Disc Golf Course Review How do you calculate disc weight at a certain speed
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#1
03-09-2020, 11:51 AM
 ALT-J Par Member Join Date: Nov 2015 Posts: 110 Niced 37 Times in 24 Posts
How do you calculate disc weight at a certain speed

How much does a 175 g disc weigh in your hand just before the hit if the release speed is 80 mph?
#2
03-09-2020, 12:04 PM
 ToddL Double Eagle Member Join Date: Jun 2008 Location: Greenville, SC Years Playing: 24 Courses Played: 150 Throwing Style: RHBH Posts: 1,087 Niced 480 Times in 220 Posts

Oddly, it's the same weight as when its speed is 0 mph.

 Niced: (11)
#3
03-09-2020, 12:04 PM
 ray1970 Birdie Member Join Date: Jan 2020 Location: Denver Posts: 351 Niced 195 Times in 118 Posts

Im no scientist but 175 is 175. Throwing it faster doesnt make it any lighter.

( Now where can I hide before the scolding starts? )
#4
03-09-2020, 12:14 PM
 Monocacy Double Eagle Member Join Date: Jul 2010 Location: Maryland Years Playing: 20 Courses Played: 172 Throwing Style: RHBH Posts: 1,810 Niced 853 Times in 355 Posts

Mass is an inherent quality of an object.

Force = mass x acceleration

Weight = mass x gravity

Gravity varies on different planets, but DGCR does not list any extraplanetary courses (yet?).

I assume the OP is asking about the force required to accelerate a disc to 80 mph, which will vary depending on the disc's mass.

 Niced: (2)
#5
03-09-2020, 12:19 PM
 ALT-J Par Member Join Date: Nov 2015 Posts: 110 Niced 37 Times in 24 Posts

I kinda knew this was coming because I could not state the question properly because I dont know physics too well. But everyone knows a disc will feel very heavy for a split second in a good throw and objects inside the car become heavier in a crash etc. Thats the phenomena I tried to describe. Dont know what the actual name for it is.
#6
03-09-2020, 12:29 PM
 ThrowBot Double Eagle Member Join Date: Jun 2015 Location: Billings, MT Years Playing: 13.9 Courses Played: 145 Throwing Style: RHFH Posts: 1,607 Niced 1,116 Times in 475 Posts

The "weight" you feel at the hit is proportionate to how quickly you're accelerating the disc. Also proportionate to the disc's mass.

So even knowing the max speed (e.g. 80 mph) is not enough to calculate that force. You need to know how long it takes to get from 0 to 80 mph.

And even then, you're looking at an average over the acceleration period. Instantaneous forces will be higher at times.

...And also this is all in linear terms so far. Imparting spin on the disc involves more considerations.

Last edited by ThrowBot; 03-09-2020 at 12:31 PM. Reason: And yes, it is possible to spin a disc. Don't listen to ODRB. That guy is @\$#& dumb.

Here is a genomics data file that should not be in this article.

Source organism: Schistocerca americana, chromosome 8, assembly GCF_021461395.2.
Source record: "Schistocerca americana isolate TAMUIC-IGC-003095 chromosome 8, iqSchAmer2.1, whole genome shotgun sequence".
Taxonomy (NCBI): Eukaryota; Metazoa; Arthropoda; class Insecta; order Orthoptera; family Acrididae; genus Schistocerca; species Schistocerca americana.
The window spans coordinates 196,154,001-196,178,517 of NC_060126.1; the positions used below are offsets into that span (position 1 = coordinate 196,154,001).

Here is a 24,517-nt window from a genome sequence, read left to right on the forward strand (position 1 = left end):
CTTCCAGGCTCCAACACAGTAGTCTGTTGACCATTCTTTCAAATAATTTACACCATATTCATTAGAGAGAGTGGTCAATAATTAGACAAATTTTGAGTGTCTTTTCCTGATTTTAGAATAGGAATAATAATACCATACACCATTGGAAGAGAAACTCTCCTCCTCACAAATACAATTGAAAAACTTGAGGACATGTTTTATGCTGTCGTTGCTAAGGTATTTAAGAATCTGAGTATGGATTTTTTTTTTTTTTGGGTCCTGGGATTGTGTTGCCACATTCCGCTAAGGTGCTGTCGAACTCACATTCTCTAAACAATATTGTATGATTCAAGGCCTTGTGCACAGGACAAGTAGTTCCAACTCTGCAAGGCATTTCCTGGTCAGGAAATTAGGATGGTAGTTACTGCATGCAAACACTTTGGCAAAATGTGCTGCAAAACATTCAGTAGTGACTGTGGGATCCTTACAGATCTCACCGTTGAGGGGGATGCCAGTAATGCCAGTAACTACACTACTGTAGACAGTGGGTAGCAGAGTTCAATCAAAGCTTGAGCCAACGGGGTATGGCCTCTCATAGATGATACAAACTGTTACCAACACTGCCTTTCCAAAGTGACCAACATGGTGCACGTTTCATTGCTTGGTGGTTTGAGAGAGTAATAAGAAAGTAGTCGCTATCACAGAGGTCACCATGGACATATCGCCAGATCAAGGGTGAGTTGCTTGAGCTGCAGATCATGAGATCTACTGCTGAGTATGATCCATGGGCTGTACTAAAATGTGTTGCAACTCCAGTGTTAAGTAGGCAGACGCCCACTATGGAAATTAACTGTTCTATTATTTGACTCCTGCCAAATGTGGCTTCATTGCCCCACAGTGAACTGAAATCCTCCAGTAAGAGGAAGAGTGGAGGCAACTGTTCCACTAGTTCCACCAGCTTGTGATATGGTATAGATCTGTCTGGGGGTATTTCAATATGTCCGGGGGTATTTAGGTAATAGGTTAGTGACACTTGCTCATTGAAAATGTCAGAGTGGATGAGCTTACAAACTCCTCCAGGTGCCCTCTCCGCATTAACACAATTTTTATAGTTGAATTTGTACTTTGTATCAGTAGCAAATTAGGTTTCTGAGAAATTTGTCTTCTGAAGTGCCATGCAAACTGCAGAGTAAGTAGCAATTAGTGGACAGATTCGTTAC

#7
03-09-2020, 12:36 PM
 ALT-J Par Member Join Date: Nov 2015 Posts: 110 Niced 37 Times in 24 Posts

Quote:
 Originally Posted by ThrowBot The "weight" you feel at the hit is proportionate to how quickly you're accelerating the disc. Also proportionate to the disc's mass. So even knowing the max speed (e.g. 80 mph) is not enough to calculate that force. You need to know how long it takes to get from 0 to 80 mph. And even then, you're looking at an average over the acceleration period. Instantaneous forces will be higher at times. ...And also this is all in linear terms so far. Imparting spin on the disc involves more considerations.
Okay so that sounds like a very complex thing . Maybe too complex for anyone to actually calculate it on a case. So basically the faster you accelerate it, the heavier it becomes? And if I read correctly along the lines, its just much easier for amateurs to make a slower acceleration to not slip before the hit and keep it under control? The whole pondering started from a conversation with a friend who claims that his grip and core strenght is not enough to hold the disc longer. So basically trying to proove him wrong here. I know its more of a form/balance issue.
#8
03-09-2020, 12:52 PM
 Steve West Par Delusionary Join Date: Dec 2009 Years Playing: 46 Courses Played: 387 Posts: 5,191 Niced 1,904 Times in 932 Posts

Plugging 85 mph into Einstein's relativistic formula for how mass increases as speed increases, you get an increase in mass of one 718,048,409,976th of a gram for a 175 gram disc.

 Niced: (5)
#9
03-09-2020, 01:08 PM
 ThrowBot Double Eagle Member Join Date: Jun 2015 Location: Billings, MT Years Playing: 13.9 Courses Played: 145 Throwing Style: RHFH Posts: 1,607 Niced 1,116 Times in 475 Posts

Quote:
 Originally Posted by ALT-J Okay so that sounds like a very complex thing . Maybe too complex for anyone to actually calculate it on a case. So basically the faster you accelerate it, the heavier it becomes? And if I read correctly along the lines, its just much easier for amateurs to make a slower acceleration to not slip before the hit and keep it under control? The whole pondering started from a conversation with a friend who claims that his grip and core strenght is not enough to hold the disc longer. So basically trying to proove him wrong here. I know its more of a form/balance issue.
Ha, funny. I'd agree that it's more to do with technique than raw strength. But you do want the disc to "rip" out of your hand on most drives, rather than trying to time when you let go.

Quote:
 Originally Posted by Steve West Plugging 85 mph into Einstein's relativistic formula for how mass increases as speed increases, you get an increase in mass of one 718,048,409,976th of a gram for a 175 gram disc.
A value calculable but negligible. And I almost took it there, but that's pretty clearly not what the OP had in mind.

 Niced: (1)

#10
03-09-2020, 01:33 PM
 R-Ogre Eagle Member Join Date: Jun 2019 Location: Juneau, AK Posts: 552 Niced 730 Times in 270 Posts

Do they not teach physics in school any more?

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